Monday, December 06, 2004

Chickens, gardens and fences

The white hen that Stephen brought in on Saturday died Sunday morning. She was looking awful when I got up, and wouldn't take any water. I knew then that she would not make it. An hour or so later, as I was coming in from checking the outside chickens, I heard mad flapping... she was in the process of dying, poor thing. The final moments were mercifully short, then Stephen buried her, well away from the house and garden areas, with rocks on top to discourage any critters from digging her up. In the afternoon he burned a pile of brush and included the boxes she had been in. We used the opportunity to clear some land for the gardens.

In the late afternoon I decided some of the woody weeds looked just the right diameter for roosts, so I nailed together some makeshift roosts for the shed. It made me so happy to look in later and see hens up there!

Today I moved and cleaned out the trailer our lost hen and the other big birds have been in. They all seem so much happier to be able to be out all day. I don't blame them! Some of the roosters are getting quite the bright red combs. It makes me happy to see them pecking around in the grass. I want to make their lives with us enjoyable and fulfilling. For a chicken, that means food, clean water, a clean place to sleep, sunshine and protection from predators. As simple as that seems, it can be tough to provide all of those things. They sure poop a lot!

Amazingly enough, I can start planting in about a month, so I am feeling an increasing urgency to get the soil ready. I have picked where I will put in the cut flower garden and the vegetable garden. Now I need fencing. Our endless refrain.

I am hoping the big birds will help till up my vegetable garden, and the little birds my flower garden. I am dreaming up ways to move them slowly through the areas we need tilled. This will involve more fence. I want to do it for nothing (using what we have here), but moveable sturdy fencing is not simple. That's why it costs A LOT if you buy it.

Fencing, fencing, fencing. What would I do if I won the lottery? Pay someone to put in all the fences I want, and renovate the barns!

And get a sheep to mow the lawn; a goat (or 100) to eat the browse, milk and generally make me happy; and a pig to REALLY till the ground (that's what their snouts are made for! Honest!). Oh, and a "swift and strong pony" for Farmer Boy. :-) Never heard of a swift pony? That's okay. He wants one for his super hero deeds, so I am sure that all that superness will rub off on the pony and "swift-ify" it. :-) It's tops on his wish list today.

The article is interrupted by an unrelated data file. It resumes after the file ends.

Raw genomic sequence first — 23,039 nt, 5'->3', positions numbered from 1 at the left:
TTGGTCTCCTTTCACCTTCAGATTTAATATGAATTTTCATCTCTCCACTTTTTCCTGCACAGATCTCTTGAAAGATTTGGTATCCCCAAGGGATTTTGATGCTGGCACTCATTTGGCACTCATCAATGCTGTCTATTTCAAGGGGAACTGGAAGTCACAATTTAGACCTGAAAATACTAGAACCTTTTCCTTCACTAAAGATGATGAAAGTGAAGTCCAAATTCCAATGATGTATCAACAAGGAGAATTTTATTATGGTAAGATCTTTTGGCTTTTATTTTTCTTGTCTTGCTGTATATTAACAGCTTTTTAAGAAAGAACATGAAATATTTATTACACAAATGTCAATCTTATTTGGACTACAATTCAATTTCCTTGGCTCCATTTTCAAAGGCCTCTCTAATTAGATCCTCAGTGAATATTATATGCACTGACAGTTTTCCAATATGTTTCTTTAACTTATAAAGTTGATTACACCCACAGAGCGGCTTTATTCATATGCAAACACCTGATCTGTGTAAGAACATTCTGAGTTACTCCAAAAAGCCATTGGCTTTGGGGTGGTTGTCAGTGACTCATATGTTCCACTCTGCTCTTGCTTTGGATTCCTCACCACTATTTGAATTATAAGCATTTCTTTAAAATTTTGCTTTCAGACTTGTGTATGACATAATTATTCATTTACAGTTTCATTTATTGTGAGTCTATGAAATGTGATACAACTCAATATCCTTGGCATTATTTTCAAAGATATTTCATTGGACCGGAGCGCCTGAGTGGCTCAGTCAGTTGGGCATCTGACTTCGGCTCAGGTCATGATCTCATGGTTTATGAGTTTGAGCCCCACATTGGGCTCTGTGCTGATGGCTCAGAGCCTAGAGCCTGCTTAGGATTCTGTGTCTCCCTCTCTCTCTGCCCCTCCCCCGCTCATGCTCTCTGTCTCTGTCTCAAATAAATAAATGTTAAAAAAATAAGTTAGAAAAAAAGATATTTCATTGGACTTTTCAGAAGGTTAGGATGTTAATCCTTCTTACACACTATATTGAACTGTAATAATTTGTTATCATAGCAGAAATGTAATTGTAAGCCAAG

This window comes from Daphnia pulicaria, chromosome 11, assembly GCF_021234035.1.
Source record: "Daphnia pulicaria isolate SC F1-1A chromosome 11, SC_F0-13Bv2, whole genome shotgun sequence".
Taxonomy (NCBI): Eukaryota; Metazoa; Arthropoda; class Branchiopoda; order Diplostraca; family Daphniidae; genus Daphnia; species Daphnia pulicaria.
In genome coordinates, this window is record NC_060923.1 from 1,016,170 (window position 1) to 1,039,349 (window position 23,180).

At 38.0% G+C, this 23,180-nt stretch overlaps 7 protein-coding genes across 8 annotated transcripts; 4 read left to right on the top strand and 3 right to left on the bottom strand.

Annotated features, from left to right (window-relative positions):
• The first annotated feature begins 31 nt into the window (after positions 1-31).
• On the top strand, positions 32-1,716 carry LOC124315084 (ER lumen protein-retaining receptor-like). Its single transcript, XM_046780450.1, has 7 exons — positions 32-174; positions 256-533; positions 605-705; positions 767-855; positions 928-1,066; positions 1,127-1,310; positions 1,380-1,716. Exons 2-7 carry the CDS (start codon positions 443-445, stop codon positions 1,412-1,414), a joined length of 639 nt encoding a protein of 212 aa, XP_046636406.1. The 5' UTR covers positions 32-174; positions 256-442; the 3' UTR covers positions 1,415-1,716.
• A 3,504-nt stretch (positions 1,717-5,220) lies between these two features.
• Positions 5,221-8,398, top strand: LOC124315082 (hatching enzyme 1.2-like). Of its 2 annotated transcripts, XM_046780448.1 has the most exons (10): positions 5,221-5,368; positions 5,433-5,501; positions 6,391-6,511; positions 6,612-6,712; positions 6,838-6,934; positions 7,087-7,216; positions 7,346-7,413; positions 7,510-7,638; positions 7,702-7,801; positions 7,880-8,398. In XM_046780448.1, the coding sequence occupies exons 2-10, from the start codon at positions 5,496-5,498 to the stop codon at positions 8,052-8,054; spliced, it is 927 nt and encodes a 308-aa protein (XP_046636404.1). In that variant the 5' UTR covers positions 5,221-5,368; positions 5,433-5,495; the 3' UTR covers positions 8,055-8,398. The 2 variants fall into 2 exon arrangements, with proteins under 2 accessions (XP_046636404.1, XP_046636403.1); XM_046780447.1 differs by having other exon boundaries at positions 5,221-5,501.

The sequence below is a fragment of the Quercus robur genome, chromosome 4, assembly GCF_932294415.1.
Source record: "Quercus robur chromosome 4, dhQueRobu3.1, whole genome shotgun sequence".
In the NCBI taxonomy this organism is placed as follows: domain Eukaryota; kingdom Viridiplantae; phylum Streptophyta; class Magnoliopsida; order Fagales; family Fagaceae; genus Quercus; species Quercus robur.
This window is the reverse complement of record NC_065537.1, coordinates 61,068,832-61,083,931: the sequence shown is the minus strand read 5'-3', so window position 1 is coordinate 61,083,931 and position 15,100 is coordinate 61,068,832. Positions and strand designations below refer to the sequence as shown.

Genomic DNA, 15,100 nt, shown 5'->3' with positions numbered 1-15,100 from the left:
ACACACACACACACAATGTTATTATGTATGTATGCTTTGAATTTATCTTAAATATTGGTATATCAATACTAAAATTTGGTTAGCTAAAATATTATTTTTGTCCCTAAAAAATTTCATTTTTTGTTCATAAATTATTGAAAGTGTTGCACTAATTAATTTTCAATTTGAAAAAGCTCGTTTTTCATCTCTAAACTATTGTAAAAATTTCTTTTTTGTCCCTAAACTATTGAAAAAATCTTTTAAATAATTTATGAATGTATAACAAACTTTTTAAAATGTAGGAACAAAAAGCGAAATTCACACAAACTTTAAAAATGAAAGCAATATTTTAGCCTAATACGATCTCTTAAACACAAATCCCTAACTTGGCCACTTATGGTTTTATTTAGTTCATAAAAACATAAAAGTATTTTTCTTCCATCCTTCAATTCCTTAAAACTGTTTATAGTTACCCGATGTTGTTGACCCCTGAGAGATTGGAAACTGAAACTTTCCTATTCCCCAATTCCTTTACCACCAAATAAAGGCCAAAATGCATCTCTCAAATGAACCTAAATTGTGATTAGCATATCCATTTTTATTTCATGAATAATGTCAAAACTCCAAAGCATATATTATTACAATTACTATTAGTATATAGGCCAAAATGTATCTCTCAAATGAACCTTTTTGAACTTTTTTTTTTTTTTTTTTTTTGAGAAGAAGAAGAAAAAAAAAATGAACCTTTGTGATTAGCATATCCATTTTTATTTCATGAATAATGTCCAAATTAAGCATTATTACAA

Our little injured RI Red hen is still alive, and very alert. Last night (Sun) she flew out of the box. It was very hard for her, and painful, I think. We got her a bigger box so she has more places to hop and fall (poor baby). I caught her looking intently at me during dinner. I think she is lonely. :-( It is supposed to be nice tomorrow so we may take her outside to sit in the grass and sunshine for a while. I'll confess I am feeling anxious about her. I have become quite attached, and I fear that her future is not bright. So much of the muscle on her leg is exposed. I fear that her whole leg is going to just die off. I am definitely in danger... I am thinking of naming her. We have a rule on the farm: no naming anything you might end up eating. I do not want to eat her. I just hope she is really a she, as all evidence suggests, and that she will be a happy little egg layer.

Stephen tells me I should not keep you (and him!) in suspense about my thoughts on slaughtering. I think he pesters because the time is at hand. Alas, you will have to remain in suspense, because this is already long and it is already late. :-)

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